When I first heard lead single “STFU!”, its fine-tuned blend of nu-metal and pop instantly reminded me of Poppy’s genre-bending I Disagree that dropped earlier this year. So I began prepping myself for another addition to the long-line of increasing experimental pop records over the past couple of years. Yet what we got instead was a debut album that is a celebration of pop music from the early 2000s in all its lawless glory.
Initially wowing critics and pop enthusiasts with her impressive homages to pop trends of years-to-decades past, the electronic and dance-infused sounds of her stellar debut EP – Rina made the project a forward-thinking record that was unafraid to draw from older inspirations. So it’s exciting to hear the London based singer builds upon this foundation even further on SAWAYAMA.
Listeners that are familiar with her past work will find similar qualities in songs like “XS” and “Paradisin'”; as they channel everything about pop music post-Y2K boom, from the aesthetics down to the attitude. The former is a VERY Britney Spears inspired song, Rina even emulates her drawn-out spoken delivery that injects “XS” with an overabundance the sass. The occasional rock guitar passages are also a delight, leaving the track with a zealous edge. The latter is then a bubblegum pop tune that would be the perfect soundtrack for the all-girl sleepover parties from earlier in that decade. There’s even a little sax solo by the end to top it all off. The tongue-in-cheek performances of both songs elevate them as wonderful reminders of the past while standing strong on their own unique merits.
Alongside the aforementioned “STFU!”, “Who’s Gonna Save U Now?” and opening track “Dynasty” all take cues from the early 2000s as well, but instead of chart-topping pop stars, Rina borrows from nu-metal bands like Evanescence. “Dynasty” serves as confident introduction to Rina Sawayama’s brand of chameleon-like pop. The blazing guitars are essentially ripped from the early Evanescence catalog, while the gusto in her performance just blew me away before the album even began.
The same can’t really be said for “Who’s Gonna Save U Now?” however. It’s an arena-rock song that fails to really justify its use of crowd chants and concert-like atmosphere. Falling in the lower end of the tracklist, the album up to that point has this calculative touch to it despite the periodic anarchy throughout, which makes the song feel messy and out-of-place. It doesn’t help that “Save U Now” also has the weakest chorus on the record.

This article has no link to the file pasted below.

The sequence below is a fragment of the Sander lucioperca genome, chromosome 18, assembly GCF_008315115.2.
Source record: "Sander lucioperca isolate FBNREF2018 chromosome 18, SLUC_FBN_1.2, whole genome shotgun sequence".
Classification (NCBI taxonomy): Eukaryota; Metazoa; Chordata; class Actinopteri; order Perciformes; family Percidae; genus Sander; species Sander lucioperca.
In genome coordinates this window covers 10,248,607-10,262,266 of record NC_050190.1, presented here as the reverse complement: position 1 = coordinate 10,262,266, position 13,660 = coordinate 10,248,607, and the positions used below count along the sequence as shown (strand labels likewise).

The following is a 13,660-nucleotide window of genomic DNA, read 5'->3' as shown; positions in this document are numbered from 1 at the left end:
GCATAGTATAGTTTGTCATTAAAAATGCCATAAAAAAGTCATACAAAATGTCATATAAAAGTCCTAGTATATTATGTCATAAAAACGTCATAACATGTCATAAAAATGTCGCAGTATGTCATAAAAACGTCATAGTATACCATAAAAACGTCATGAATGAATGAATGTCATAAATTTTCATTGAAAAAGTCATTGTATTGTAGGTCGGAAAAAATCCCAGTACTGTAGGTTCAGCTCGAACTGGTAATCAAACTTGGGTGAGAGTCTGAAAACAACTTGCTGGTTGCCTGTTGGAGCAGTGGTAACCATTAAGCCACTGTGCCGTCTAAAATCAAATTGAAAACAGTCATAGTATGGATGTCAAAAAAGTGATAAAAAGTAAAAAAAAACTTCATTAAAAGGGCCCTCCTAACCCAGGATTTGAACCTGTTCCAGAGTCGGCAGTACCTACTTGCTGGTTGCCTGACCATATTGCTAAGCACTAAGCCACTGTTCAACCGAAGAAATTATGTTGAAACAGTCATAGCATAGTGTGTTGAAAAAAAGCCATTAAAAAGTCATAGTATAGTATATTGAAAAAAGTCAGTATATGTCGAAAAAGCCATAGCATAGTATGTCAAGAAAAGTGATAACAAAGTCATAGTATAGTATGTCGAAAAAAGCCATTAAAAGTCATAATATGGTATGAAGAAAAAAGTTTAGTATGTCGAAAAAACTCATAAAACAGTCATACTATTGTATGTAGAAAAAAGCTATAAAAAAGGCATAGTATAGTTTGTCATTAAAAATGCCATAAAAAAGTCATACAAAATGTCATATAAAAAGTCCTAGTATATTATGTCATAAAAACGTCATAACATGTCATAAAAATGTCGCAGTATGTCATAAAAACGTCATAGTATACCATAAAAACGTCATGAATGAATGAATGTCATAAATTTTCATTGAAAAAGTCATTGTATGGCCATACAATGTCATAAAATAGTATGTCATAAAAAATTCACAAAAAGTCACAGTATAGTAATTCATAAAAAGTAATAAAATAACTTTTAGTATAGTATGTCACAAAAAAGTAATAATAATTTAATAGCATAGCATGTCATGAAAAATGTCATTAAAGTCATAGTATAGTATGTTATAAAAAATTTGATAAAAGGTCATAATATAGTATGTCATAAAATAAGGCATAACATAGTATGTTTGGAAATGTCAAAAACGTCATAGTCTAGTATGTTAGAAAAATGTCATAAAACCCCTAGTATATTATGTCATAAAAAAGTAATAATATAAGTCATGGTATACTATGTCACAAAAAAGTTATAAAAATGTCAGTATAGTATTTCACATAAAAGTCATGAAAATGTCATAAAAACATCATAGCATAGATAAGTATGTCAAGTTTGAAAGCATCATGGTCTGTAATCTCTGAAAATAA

On the flip side, “Bad Friend” has the best chorus on here and is also my favourite song off SAWAYAMA. Singing about reconnecting with a friend she left behind, Rina’s performance has this hint of remorse but ultimately celebrates the history of friendship between them. Its 80s vibe could have easily fit in on Carly Rae Jepsen’s past two albums, which makes sense given that producer Kyle Shearer did work with Carly in the past. Still, I can’t emphasise enough how heartbreaking yet empowering this song is.
“Tokyo Love Hotel” is another standout, sounding like a 1989 Taylor Swift cut, think “Style” or “Wildest Dreams”. Criticising people’s fetishisation of Japan, the song is probably the most straightforward pop tune on here. From its bright production qualities to Rina’s effortless vocals, its an inoffensive track that powered by an earworm of a chorus.
The callbacks stop there though, as the remaining songs “Comme des Garçons (Like the Boys)” and “Akasaka Sad” are much more forward-thinking than anything else on SAWAYAMA. “Comme” is a grimy, bass-heavy dance tune that flaunts the charisma in Rina’s vocal deliveries; while “Akasaka Sad” has a very PC Music and Charli XCX flair to it, with its unconventional electronic beat and auto-tune heavy styling. Both tracks didn’t blow me away but their inclusion on the record are refreshing ones as it provides a nice break from the time capsule album that Rina provides with.
Finally, closing track “Snakeskin” is another forward-thinking track however I’m not a fan of it. It reminds me of BLACKPINK’s “Kill This Love” where too many aesthetically different elements are crammed into one song, leaving it without a solid hold for listeners to grab onto. The ballad-like start that leads into the bombastic chorus and then its electronic breakdown leaves me with tonal whiplash. It’s the only other misfire on an otherwise immaculate record.
SAWAYAMA wears its influences very heavily on its sleeves, but instead of being a mere imitator, Rina Sawayama injects enough of her own-self into each track, leaving listeners with a throwback record that feels familiar yet fresh. Juggling a plethora of genres, the album is ambitious and manages to nearly perfectly nail its tightrope balancing act.
Its easily one of my favourite projects of 2020 so far.